Tuesday, March 24, 2015

Internet of Things ... From a Connected Medical Device Perspective

Before I dive into the issues regarding the possible means for connecting medical devices to the Internet, I would like to provide you with a little background on two relevant research programs I have lead. I was the principal investigator on two Federally supported research programs described below.

The first was a NIST Research grant to support the development of a secure and commercially viable wireless data communications technology. Much of that technology has been incorporated into today's smartphones, although not all of what we created has yet found its way into the current generation of smartphones. But with each iteration, more of what we created gets incorporated.

A central part of our program was to insure secure and private data communications. It would be secure from infiltration by malware and impenetrable by snoops ... including the NSA. The system worked by securing and controlling both ends of the communication. It was capable of sending a single file to over multiple communications channels simultaneously, the packets could be sent out of order using multiple forms of encryption including nonstandard or private encryption methods -- that are much harder to break. By securing and controlling both ends of the connection between devices, we could completely control what went in and out of the channel. Nothing would flow to the other end that was out of our view or control.

The second Federal grant was for a data security program. VoIP communications channels are lightly secured largely due to the requirements to insure that audio is clear and voices understandable. This fact makes VoIP channels particularly vulnerable vectors to use for an attack. There have been attempts to logically divide voice and data channels; however, there have been several demonstrations that this does not always work. Our research focused on methods to detect the presence of an intruder without disrupting or significantly lowering audio quality. And when we detected a possible intruder, we attacked this apparent intruder through a series of escalating techniques that could finally end with terminating the connection when it was clearly apparent that an intruder was using the VoIP connection to do something nefarious.

Architectures for the Internet of Things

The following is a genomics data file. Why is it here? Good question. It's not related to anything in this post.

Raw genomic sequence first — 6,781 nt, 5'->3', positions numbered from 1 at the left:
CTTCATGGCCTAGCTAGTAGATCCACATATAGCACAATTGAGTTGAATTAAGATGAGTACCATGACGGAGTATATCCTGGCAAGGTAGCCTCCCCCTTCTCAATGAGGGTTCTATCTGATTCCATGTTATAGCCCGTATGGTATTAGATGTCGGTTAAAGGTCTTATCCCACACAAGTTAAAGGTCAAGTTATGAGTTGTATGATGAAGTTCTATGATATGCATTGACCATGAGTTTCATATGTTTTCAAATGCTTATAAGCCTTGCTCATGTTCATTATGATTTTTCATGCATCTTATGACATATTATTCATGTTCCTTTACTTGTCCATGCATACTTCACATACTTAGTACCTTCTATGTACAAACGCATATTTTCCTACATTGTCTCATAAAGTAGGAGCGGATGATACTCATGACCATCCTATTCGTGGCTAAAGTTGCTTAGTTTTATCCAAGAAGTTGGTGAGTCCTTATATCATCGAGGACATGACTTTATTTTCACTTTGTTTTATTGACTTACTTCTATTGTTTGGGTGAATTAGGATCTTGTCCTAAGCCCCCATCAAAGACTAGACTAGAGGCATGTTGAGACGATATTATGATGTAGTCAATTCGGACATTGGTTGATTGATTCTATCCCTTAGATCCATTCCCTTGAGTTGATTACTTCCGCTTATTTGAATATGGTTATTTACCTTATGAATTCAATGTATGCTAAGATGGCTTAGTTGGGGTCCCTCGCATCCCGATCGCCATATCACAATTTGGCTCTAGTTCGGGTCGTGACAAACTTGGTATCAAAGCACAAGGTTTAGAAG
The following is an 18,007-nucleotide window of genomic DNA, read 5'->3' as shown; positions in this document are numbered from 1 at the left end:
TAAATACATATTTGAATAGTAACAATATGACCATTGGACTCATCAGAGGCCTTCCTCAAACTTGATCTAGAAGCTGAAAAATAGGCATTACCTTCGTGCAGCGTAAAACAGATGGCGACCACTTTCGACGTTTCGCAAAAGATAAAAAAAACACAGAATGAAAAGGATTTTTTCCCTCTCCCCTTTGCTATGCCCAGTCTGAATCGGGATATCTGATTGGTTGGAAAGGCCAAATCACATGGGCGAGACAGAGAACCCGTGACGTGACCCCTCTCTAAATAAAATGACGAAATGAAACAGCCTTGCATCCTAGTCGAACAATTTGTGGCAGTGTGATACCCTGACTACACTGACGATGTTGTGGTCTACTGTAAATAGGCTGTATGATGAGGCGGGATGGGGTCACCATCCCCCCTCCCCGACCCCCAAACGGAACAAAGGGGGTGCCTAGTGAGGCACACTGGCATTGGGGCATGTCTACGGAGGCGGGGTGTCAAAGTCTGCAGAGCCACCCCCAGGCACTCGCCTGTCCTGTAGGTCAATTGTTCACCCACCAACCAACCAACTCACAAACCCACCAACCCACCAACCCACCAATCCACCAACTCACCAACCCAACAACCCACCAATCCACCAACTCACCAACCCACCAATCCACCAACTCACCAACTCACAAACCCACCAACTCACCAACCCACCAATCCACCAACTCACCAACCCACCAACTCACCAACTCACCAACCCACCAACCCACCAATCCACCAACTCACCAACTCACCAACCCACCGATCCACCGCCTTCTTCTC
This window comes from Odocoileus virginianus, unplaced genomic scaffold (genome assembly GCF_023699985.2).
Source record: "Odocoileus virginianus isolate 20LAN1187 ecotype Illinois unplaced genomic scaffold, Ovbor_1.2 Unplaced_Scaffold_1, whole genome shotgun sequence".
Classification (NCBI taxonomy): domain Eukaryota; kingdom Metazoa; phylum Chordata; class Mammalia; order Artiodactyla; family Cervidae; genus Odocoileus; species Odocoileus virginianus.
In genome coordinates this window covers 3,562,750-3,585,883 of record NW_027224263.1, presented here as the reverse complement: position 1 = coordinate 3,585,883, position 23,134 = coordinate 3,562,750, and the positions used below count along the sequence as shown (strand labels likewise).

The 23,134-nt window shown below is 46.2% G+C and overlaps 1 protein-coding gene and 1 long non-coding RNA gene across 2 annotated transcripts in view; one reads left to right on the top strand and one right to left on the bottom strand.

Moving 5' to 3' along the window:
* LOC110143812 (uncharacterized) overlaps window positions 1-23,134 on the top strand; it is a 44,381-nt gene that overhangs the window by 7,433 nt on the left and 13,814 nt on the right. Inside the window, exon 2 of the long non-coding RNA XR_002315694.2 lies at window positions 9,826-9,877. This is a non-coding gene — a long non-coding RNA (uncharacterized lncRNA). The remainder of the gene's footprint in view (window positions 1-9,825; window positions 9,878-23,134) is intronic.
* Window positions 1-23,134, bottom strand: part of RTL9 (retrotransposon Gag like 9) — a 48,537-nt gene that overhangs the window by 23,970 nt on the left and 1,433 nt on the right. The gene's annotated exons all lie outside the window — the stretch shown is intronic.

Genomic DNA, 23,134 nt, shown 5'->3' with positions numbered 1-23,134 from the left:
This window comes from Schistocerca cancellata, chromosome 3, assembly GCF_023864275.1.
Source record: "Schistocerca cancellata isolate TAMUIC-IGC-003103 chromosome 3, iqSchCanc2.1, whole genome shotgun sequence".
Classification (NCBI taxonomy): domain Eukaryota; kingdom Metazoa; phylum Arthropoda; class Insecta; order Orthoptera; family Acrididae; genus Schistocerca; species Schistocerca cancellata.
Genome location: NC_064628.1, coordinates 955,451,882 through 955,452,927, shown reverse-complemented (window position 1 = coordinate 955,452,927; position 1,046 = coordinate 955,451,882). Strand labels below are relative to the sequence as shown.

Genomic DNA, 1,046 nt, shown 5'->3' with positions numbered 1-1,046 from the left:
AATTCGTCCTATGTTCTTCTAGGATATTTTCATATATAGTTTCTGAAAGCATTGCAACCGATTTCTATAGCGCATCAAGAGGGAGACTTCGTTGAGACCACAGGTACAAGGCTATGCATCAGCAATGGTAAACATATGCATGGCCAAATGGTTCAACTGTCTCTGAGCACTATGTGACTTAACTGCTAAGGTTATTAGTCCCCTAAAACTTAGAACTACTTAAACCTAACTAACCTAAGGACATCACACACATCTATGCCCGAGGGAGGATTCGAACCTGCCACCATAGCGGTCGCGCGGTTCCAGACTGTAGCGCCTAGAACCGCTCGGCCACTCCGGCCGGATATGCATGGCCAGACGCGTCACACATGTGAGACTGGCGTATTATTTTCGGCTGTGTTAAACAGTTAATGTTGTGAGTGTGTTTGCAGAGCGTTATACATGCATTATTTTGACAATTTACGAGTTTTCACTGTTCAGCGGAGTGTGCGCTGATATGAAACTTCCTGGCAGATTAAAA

The two architectures I would like to review are direct and mediated connections that could be used in the realm of the Internet of Things.

Direct and mediated connections are illustrated in the figure below.

The real difference between the two diagrams is the way the Apple Watch is connected to the Internet. On the left the Watch is directly connected to the Internet. When connected, it is an addressable device on the Internet. On the right, the Watch is connected to the Internet through the iPhone. The iPhone mediates the connection to the Internet through the iPhone. All the data traffic to and from the Watch goes through the iPhone.

A mediated connection through the device can be as simple and unmanaged as one through a router. However, with the appropriate software on the iPhone, the iPhone should be able to manage the connection with and security of the Watch.

In the case of the direct connection, management of the connection to the Internet including security must be done by the Watch itself. The Watch could be subject to a direct attack and must defend against such an attack by itself.

Best Architecture for Medical Devices?

In the diagram above, I'm treating the Watch as if it were a medical device ... and a medical device it could be. It would seem that the safest connection to the Internet would be a mediated connection. However, there are hybrid scenarios. For example, incoming communications including software updates could require a mediated connection. Encrypted uploads from the Watch to a centralized server system could use a direct connection.

This is a brief introduction into this topic. I'll have further explorations into this issue in future articles.


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